Sarkozy dismisses watchdog for Greece
FRENCH PRESIDENT Nicolas Sarkozy has dismissed as “undemocratic” Berlin’s call to appoint an EU “budgetary commissioner” to Greece with powers to veto any government spending that knocks its rescue programme off track.
The controversial call has caused consternation in Greece, but Chancellor Angela Merkel insisted last night that Athens had already agreed in principle to such oversight last year.
“Greece’s recovery plan can be implemented only by the Greeks,” said Mr Sarkozy in Brussels last night. “No country can possibly be placed in trusteeship. It would not be reasonable, democratic [or] efficient.” While Mr Sarkozy insisted Chancellor Merkel was in agreement with him, one door down the German leader was sending a very different signal.
After striking a moderate tone on her arrival in Brussels, she stepped up her calls for extra financial oversight of Greece last night, in line with a paper circulated by Berlin last week.
“Countries not sticking to their programmes create a certain frustration in countries that are financing them and raise the question about oversight,” she said.
The German leader cited a summit decision last October that allowed the European Commission to “offer assistance to ensure the timely and full implementation of the reforms” in Greece. Her request was “nothing new beyond what was already agreed in spirit”.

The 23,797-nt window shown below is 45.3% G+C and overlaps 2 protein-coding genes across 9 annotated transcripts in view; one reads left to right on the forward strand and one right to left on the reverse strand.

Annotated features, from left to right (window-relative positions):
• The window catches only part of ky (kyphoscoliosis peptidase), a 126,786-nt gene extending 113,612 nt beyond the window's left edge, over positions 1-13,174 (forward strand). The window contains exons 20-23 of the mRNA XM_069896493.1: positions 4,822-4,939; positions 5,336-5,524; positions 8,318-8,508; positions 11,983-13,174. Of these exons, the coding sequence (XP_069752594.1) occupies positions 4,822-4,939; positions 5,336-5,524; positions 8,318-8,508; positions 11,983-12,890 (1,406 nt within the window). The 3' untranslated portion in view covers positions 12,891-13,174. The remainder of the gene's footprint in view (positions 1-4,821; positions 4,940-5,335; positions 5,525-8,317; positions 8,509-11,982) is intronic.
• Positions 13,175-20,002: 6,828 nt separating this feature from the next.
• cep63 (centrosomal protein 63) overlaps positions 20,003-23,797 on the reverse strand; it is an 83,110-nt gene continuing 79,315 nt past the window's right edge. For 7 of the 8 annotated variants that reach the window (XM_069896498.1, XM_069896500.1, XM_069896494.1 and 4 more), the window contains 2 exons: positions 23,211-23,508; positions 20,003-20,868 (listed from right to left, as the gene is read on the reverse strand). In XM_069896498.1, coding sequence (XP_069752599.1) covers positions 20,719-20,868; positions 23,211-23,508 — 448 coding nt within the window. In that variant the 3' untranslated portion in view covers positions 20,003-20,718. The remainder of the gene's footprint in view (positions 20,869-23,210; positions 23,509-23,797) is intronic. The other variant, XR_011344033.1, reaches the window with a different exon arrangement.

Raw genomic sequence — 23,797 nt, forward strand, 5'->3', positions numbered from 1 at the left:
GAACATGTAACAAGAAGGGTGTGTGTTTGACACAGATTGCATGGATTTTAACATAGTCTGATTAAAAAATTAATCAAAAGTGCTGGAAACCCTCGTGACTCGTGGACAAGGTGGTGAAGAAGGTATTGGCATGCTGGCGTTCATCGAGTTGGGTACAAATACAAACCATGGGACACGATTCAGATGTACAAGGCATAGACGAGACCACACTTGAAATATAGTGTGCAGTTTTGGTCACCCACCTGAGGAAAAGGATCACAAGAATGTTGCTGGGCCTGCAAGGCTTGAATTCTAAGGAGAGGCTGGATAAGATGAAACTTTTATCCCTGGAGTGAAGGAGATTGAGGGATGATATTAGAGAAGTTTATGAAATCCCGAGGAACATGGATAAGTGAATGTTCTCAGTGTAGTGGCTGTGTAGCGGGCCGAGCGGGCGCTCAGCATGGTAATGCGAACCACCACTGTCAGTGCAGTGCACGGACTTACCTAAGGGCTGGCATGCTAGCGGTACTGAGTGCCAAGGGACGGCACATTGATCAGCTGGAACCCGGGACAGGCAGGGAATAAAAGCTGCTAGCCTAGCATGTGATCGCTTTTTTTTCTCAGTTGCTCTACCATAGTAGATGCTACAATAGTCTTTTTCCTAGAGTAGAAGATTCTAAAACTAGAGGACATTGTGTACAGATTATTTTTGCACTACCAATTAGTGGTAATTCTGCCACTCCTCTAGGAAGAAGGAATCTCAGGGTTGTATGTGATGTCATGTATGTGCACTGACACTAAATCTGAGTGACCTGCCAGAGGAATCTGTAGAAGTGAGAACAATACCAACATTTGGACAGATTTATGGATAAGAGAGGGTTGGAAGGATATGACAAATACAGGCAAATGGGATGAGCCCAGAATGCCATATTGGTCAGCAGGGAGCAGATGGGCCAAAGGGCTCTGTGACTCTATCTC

Greek prime minister Lucas Papademos stayed behind after the summit for talks with the European Central Bank and Brussels officials to discuss plans to cut its private-sector debt by €100 billion.
Delays over this have held up agreement on Greece’s second EU bailout package. Senior EU sources said last night that both sets of talks would be concluded and agreed by next week. European Council president Herman Van Rompuy urged swift agreement to allow time for it to be finalised. Greece urgently needs fresh funding to avert a default in mid-March, when significant bond repayments are due.
Mr Papademos warned his EU partners yesterday that a failure to reach a deal “raises the spectre of bankruptcy with all the dire consequences for society that entails”.
However, German officials insisted a deal could only be concluded as part of a “complete package”, with “further efforts by Greece or private sector-involvement” not ruled out.
Asked if a budgetary commissioner was a “special case” for Greece, Dr Merkel said that troika reports warning of a reform backlog in other countries would “create such discussions” there, too. On the wider fiscal compact, Chancellor Merkel said she was not concerned over EU leaders postponing agreement on a key mechanism in the deal regarding deficit spending.
The agreed treaty text empowers the European Commission to establish that a signatory state has not implemented adequate debt brake procedures, but does not, as demanded by Berlin, permit it to file a case at the European Court of Justice.
Instead leaders have agreed to find a new procedure by March to allow one member state take an action against another.
“With this, we are far better insured against things that happened in the past not happening again,” she said, “and we won’t have any problems finding a way, I’m not worried about that.”